“For we do not have a high priest who is unable to feel sympathy for our weaknesses, but we have one who has been tempted in every way, just as we are – yet he did not sin. Let us then approach God’s throne of grace with confidence, so that we may receive mercy and find grace to help us in our time of need.Jesus.” (Hebrews 4:15-16)
The way we think about Jesus is important.
Is he God or man? …or both? And in seeking your explanation, with which category do you begin?
In the first couple of centuries of the Church, both approaches were attempted and two kinds of heresies took root: one started off with a straight equation of jesus=God. He only appeared human but was really divine. His human traits were only apparent. If I can say it respectfully, it was like Superman with the bullets bouncing off him. In this way of thinking, he performed miracles simply because he was God.
This produced the critique of Islam; How could God die?
In the opposite view, Jesus was really man, though filled with the spirit of God and so godly, or divine.
Then subtler explanations were attempted. He was born man but the Spirit came on at baptism and ascended at death (“Why have you forsaken me?).
Or how about this one: He had a human body but a divine soul.
None of these really satisfy what the Bible itself says
“Being in very nature God…”
“Image of the invisible…”
“He who has seen me has seen the father.”
“The Word was God… the Word became flesh…”
It’s just not good enough to say that Jesus had a “divine soul” and human body because to be human is not merely bone and tissue. We are what we are inside
And so Jesus (Luke 2:40.51) grew naturally. He was weary, thirsty… he exhibited the normal reactions of a physical body. He “looked round in anger…”, he wept, he asked for close friends to stay awake with him. These are the attributes of a sensitive human being.
In Hebrews 2 and 4, the expression of this complete humanity is woven into the total meaning of why God became man. “
“He understands our weaknesses, for he faced all of the same temptations we do, yet he did not sin. So let us come boldly to the throne of our gracious God. There we will receive his mercy and we will find grace to help us when we need it.”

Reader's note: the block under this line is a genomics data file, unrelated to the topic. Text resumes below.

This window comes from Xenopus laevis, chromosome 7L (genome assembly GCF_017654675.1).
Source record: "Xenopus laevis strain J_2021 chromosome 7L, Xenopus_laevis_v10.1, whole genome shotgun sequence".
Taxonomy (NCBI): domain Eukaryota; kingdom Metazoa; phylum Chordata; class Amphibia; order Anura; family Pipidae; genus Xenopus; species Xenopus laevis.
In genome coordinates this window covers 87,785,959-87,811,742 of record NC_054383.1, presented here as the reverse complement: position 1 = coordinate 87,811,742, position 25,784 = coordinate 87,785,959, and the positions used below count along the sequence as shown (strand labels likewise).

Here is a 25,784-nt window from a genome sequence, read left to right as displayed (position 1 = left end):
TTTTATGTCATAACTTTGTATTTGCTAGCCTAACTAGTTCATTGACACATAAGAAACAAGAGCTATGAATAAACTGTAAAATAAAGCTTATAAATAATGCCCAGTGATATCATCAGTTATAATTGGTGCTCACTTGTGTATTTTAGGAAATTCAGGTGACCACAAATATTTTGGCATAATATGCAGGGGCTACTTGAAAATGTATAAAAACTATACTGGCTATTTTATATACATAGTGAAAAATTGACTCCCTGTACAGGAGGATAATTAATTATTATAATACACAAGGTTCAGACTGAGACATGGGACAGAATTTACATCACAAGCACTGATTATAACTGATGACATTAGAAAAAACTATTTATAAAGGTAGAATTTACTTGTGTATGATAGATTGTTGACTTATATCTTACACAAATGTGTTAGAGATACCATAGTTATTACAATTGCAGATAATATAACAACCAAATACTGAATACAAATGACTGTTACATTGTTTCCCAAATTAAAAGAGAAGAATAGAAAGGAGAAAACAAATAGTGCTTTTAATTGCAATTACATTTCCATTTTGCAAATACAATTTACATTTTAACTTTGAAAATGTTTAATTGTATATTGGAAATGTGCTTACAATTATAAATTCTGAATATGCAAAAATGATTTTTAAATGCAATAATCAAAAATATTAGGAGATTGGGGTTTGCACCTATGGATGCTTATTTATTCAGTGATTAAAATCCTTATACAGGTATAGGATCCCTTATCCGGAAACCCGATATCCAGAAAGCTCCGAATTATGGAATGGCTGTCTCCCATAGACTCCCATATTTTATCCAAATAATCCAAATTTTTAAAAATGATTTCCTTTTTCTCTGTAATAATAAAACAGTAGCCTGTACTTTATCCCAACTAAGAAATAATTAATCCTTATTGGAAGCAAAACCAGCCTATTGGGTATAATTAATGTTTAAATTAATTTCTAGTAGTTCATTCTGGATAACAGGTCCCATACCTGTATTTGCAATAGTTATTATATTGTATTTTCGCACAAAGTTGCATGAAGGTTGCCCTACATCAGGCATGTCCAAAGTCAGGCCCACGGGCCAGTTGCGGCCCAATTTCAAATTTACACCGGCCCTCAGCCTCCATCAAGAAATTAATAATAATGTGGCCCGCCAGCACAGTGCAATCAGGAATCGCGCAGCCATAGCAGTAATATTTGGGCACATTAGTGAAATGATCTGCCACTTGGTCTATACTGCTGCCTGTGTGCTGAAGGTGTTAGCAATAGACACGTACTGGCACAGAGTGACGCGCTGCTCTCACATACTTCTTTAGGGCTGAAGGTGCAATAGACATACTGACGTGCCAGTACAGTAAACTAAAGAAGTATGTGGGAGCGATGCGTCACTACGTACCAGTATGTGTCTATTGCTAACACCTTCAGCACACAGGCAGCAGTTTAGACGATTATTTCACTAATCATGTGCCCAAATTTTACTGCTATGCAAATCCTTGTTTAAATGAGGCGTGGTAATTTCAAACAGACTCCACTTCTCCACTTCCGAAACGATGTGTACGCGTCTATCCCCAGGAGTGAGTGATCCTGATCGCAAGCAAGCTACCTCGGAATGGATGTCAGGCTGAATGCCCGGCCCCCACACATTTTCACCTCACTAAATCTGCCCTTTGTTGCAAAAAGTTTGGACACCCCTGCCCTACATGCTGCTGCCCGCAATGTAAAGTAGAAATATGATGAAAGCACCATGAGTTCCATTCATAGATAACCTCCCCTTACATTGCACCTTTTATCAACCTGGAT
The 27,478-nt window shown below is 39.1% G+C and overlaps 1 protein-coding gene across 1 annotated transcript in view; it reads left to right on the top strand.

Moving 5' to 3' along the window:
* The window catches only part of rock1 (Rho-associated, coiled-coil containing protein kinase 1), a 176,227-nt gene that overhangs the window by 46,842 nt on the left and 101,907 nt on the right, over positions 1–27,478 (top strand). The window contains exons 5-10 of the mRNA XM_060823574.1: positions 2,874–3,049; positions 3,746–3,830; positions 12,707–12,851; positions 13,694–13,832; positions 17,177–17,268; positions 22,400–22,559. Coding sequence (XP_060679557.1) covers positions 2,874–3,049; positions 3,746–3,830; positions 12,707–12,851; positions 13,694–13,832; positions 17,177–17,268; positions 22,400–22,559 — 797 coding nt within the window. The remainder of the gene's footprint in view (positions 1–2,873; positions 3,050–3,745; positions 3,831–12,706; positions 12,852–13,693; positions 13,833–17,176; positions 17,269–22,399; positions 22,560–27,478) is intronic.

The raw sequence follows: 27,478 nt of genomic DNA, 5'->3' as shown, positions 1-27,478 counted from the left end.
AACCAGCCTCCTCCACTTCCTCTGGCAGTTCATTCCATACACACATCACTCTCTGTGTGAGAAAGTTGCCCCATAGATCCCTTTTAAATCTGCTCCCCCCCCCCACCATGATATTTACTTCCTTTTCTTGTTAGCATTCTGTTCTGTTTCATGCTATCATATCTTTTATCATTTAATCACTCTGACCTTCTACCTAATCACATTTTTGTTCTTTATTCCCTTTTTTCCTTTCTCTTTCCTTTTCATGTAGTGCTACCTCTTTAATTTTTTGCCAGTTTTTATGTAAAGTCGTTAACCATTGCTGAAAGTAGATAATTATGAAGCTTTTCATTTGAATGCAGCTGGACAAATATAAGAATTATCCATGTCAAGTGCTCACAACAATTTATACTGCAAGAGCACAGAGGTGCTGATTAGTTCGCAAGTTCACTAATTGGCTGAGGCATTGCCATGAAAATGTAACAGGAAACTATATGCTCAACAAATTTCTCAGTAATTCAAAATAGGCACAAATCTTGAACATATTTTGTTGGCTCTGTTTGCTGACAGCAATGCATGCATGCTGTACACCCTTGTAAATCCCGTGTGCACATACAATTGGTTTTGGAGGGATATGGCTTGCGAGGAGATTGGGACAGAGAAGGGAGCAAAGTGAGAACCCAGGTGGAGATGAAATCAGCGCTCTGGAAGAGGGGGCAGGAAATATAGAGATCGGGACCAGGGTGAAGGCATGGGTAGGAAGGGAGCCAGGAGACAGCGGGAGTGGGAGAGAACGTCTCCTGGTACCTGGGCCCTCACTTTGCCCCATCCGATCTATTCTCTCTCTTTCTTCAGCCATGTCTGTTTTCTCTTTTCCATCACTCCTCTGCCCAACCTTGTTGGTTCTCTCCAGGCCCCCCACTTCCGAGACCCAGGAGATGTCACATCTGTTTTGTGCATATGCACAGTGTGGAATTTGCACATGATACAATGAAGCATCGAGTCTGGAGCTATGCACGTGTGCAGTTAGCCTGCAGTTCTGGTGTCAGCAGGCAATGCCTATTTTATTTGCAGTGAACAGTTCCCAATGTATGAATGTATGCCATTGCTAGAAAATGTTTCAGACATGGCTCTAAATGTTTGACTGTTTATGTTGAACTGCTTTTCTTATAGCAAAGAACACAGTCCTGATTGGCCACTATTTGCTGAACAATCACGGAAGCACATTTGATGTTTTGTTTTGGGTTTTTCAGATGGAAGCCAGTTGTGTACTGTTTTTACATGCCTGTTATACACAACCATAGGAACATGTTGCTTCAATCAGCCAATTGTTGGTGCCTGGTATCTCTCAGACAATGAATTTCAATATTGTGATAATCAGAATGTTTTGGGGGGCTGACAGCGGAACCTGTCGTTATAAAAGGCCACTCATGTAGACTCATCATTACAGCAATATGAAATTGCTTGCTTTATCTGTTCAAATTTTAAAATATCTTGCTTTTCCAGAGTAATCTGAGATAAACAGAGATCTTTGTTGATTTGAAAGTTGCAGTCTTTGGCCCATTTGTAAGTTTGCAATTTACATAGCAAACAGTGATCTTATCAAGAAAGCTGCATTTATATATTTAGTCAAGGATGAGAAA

He is touched with the feeling of our pain. He can be touched NOW because of what he experienced THEN.
Because, you see, if, so to speak, the bullets bounced off him, then so did the pain. If Jesus has some advantage over me in being human (that it’s just an act, a game) then how does he really understand? How did he really “suffer being tempted”? You see, he didn’t sin. It’s hard to understand how he can face the temptation fully if there was no possibility of failure…
But it’s at this point that we misunderstand what it is to be human.
We think that we are the norm, but really that’s not so. For generations the human race has devolved (rather than evolved) into a state of increasing wickedness and darkness. Is it not so?
But we were not created for sin but for God, for pleasure and light. We were created for heaven. Our choices have led us badly astray, worse and worse . Romans 1 describes that spiralling in of sin and degradation.
We have arrived at the point when we almost do not realise that we even face temptation. Or think much of it. And so we blunder from wrong choice to wrong choice.
But Jesus is fresh born from God, the son of God, the second Adam… the light that lightens everyone was coming into the world. He was the first truly human being since Adam. He came with two driving passions: one was “to do the will of He who sent me” and the other was the overwhelming pain of the people around him. “He had compassion on them…” Those two polar drives charged every word and action with powerful meaning.
The divine commission meets the human condition.
So I suggest that Jesus had it not easier but tougher than us because he was fully awake to what temptation really was. It was sharper for him. He really “suffered being tempted”. If you think the pain on the cross was just physical (which I don’t), the pain of Gethsemane was deeper than we could ever understand.
And he washed the feet of Judas too, that night.
But he is touched with the feeling of our pain because he fully experienced it. “That which is not assumed is not healed” said a wise Athanasius. God entered fully into what it was to be human so that humans might enter fully into what it is to be Godly.
And because he understands, he’s in a position to help.
But what use is it to be helped by someone who is –after all- in the same position as you? It would be like an AA meeting run by an alcoholic. The leader might mean well, sure, but you just know that it might not work in the long run. You can’t trust them, ultimately, to stay clear of the stuff themselves.
But Jesus is clear of the stuff. He has faced the temptations but is clear of the sin, of the failure. “He faced all the temptations we do, yet he did not sin.” That’s the difference.